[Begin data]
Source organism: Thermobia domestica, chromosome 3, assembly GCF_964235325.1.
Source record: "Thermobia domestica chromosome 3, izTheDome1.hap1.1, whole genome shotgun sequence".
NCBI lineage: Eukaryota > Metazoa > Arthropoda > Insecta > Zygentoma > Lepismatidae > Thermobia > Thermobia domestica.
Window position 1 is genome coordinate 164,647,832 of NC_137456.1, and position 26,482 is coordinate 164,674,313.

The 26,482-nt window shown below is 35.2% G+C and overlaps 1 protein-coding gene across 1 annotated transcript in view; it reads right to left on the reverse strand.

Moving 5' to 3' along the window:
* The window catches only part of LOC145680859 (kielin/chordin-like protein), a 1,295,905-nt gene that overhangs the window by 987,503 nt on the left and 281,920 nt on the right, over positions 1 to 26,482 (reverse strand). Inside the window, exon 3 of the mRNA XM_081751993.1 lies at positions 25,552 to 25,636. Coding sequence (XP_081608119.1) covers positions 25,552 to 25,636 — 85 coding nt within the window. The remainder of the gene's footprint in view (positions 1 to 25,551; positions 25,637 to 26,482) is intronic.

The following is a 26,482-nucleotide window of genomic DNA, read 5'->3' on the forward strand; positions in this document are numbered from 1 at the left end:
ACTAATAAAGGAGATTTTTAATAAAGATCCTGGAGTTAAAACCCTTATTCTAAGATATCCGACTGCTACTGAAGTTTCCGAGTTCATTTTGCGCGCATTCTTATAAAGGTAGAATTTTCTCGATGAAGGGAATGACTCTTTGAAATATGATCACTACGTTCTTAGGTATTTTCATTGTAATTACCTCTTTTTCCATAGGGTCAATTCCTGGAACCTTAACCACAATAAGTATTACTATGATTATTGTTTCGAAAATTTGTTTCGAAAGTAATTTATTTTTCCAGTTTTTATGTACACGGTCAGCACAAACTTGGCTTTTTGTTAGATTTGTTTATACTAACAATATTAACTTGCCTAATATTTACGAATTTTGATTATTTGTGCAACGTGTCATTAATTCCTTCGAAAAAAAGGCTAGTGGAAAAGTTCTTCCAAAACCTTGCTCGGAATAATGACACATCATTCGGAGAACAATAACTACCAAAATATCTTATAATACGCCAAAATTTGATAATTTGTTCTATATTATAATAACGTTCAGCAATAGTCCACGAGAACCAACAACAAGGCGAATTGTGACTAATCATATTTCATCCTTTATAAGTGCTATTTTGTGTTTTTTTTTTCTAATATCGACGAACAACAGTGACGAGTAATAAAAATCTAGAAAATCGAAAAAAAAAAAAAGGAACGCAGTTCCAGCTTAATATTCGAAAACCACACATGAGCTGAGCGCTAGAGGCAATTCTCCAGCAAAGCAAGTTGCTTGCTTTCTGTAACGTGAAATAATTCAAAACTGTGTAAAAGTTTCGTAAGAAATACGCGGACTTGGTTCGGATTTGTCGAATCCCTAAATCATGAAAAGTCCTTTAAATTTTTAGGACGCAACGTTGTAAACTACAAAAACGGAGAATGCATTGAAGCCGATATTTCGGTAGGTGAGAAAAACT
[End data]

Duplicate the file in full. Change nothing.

Source organism: Thermobia domestica, chromosome 3, assembly GCF_964235325.1.
Source record: "Thermobia domestica chromosome 3, izTheDome1.hap1.1, whole genome shotgun sequence".
NCBI lineage: Eukaryota > Metazoa > Arthropoda > Insecta > Zygentoma > Lepismatidae > Thermobia > Thermobia domestica.
Window position 1 is genome coordinate 164,647,832 of NC_137456.1, and position 26,482 is coordinate 164,674,313.

The 26,482-nt window shown below is 35.2% G+C and overlaps 1 protein-coding gene across 1 annotated transcript in view; it reads right to left on the reverse strand.

Moving 5' to 3' along the window:
* The window catches only part of LOC145680859 (kielin/chordin-like protein), a 1,295,905-nt gene that overhangs the window by 987,503 nt on the left and 281,920 nt on the right, over positions 1 to 26,482 (reverse strand). Inside the window, exon 3 of the mRNA XM_081751993.1 lies at positions 25,552 to 25,636. Coding sequence (XP_081608119.1) covers positions 25,552 to 25,636 — 85 coding nt within the window. The remainder of the gene's footprint in view (positions 1 to 25,551; positions 25,637 to 26,482) is intronic.

The following is a 26,482-nucleotide window of genomic DNA, read 5'->3' on the forward strand; positions in this document are numbered from 1 at the left end:
ACTAATAAAGGAGATTTTTAATAAAGATCCTGGAGTTAAAACCCTTATTCTAAGATATCCGACTGCTACTGAAGTTTCCGAGTTCATTTTGCGCGCATTCTTATAAAGGTAGAATTTTCTCGATGAAGGGAATGACTCTTTGAAATATGATCACTACGTTCTTAGGTATTTTCATTGTAATTACCTCTTTTTCCATAGGGTCAATTCCTGGAACCTTAACCACAATAAGTATTACTATGATTATTGTTTCGAAAATTTGTTTCGAAAGTAATTTATTTTTCCAGTTTTTATGTACACGGTCAGCACAAACTTGGCTTTTTGTTAGATTTGTTTATACTAACAATATTAACTTGCCTAATATTTACGAATTTTGATTATTTGTGCAACGTGTCATTAATTCCTTCGAAAAAAAGGCTAGTGGAAAAGTTCTTCCAAAACCTTGCTCGGAATAATGACACATCATTCGGAGAACAATAACTACCAAAATATCTTATAATACGCCAAAATTTGATAATTTGTTCTATATTATAATAACGTTCAGCAATAGTCCACGAGAACCAACAACAAGGCGAATTGTGACTAATCATATTTCATCCTTTATAAGTGCTATTTTGTGTTTTTTTTTTCTAATATCGACGAACAACAGTGACGAGTAATAAAAATCTAGAAAATCGAAAAAAAAAAAAAGGAACGCAGTTCCAGCTTAATATTCGAAAACCACACATGAGCTGAGCGCTAGAGGCAATTCTCCAGCAAAGCAAGTTGCTTGCTTTCTGTAACGTGAAATAATTCAAAACTGTGTAAAAGTTTCGTAAGAAATACGCGGACTTGGTTCGGATTTGTCGAATCCCTAAATCATGAAAAGTCCTTTAAATTTTTAGGACGCAACGTTGTAAACTACAAAAACGGAGAATGCATTGAAGCCGATATTTCGGTAGGTGAGAAAAACT